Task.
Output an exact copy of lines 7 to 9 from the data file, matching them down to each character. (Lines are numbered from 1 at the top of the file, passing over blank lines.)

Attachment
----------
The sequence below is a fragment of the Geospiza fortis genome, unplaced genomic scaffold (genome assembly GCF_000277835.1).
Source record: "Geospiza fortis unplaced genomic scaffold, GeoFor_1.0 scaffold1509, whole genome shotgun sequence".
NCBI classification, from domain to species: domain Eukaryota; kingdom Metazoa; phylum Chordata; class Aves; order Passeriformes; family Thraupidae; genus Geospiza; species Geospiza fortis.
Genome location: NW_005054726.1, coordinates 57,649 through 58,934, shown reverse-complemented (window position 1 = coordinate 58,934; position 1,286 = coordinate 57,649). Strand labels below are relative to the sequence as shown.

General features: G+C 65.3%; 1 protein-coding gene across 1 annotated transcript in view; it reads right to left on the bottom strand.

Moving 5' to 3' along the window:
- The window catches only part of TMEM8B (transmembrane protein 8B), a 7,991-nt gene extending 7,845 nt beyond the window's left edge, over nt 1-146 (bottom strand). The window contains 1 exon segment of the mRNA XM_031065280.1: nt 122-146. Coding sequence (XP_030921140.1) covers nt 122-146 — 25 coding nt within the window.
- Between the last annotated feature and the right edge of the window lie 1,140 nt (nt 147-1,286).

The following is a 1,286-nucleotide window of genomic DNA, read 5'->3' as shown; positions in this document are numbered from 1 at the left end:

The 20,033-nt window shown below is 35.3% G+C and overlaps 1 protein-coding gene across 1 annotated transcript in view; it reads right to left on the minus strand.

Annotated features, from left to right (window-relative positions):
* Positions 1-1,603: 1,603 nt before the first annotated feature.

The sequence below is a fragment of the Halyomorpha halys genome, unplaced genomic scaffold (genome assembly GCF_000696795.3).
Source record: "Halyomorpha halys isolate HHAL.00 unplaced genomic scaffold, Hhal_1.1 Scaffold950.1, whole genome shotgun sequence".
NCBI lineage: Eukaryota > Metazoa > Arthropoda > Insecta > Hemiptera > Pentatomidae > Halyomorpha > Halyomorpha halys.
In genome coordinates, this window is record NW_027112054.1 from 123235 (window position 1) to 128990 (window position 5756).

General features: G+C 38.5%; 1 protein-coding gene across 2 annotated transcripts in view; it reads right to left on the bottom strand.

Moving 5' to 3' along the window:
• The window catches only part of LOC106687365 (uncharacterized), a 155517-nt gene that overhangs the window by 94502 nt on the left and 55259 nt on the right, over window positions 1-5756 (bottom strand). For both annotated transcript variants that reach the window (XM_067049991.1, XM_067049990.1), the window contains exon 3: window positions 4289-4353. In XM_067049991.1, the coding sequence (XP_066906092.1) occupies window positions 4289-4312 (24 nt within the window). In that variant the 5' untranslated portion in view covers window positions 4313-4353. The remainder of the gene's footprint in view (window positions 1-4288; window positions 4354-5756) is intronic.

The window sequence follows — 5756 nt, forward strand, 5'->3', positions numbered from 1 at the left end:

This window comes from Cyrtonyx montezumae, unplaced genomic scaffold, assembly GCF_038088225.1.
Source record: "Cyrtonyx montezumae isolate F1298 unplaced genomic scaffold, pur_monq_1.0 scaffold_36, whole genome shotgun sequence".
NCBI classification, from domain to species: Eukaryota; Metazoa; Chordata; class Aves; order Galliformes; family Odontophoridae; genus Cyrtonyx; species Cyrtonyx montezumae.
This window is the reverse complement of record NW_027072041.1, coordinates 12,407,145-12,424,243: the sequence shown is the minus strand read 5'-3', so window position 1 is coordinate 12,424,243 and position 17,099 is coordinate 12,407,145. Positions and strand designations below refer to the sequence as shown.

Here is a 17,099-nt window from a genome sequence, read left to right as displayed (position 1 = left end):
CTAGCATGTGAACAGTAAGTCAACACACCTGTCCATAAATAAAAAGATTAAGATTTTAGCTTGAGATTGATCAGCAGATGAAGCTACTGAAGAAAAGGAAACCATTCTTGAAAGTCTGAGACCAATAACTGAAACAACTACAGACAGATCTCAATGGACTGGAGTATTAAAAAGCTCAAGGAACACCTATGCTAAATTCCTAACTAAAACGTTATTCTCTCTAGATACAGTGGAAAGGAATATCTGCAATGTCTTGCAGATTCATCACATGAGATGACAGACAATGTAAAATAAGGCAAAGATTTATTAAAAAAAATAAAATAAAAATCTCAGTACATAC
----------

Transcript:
- The window catches only part of TMEM8B (transmembrane protein 8B), a 7,991-nt gene extending 7,845 nt beyond the window's left edge, over nt 1-146 (bottom strand). The window contains 1 exon segment of the mRNA XM_031065280.1: nt 122-146. Coding sequence (XP_030921140.1) covers nt 122-146 — 25 coding nt within the window.
- Between the last annotated feature and the right edge of the window lie 1,140 nt (nt 147-1,286).

The following is a 1,286-nucleotide window of genomic DNA, read 5'->3' as shown; positions in this document are numbered from 1 at the left end: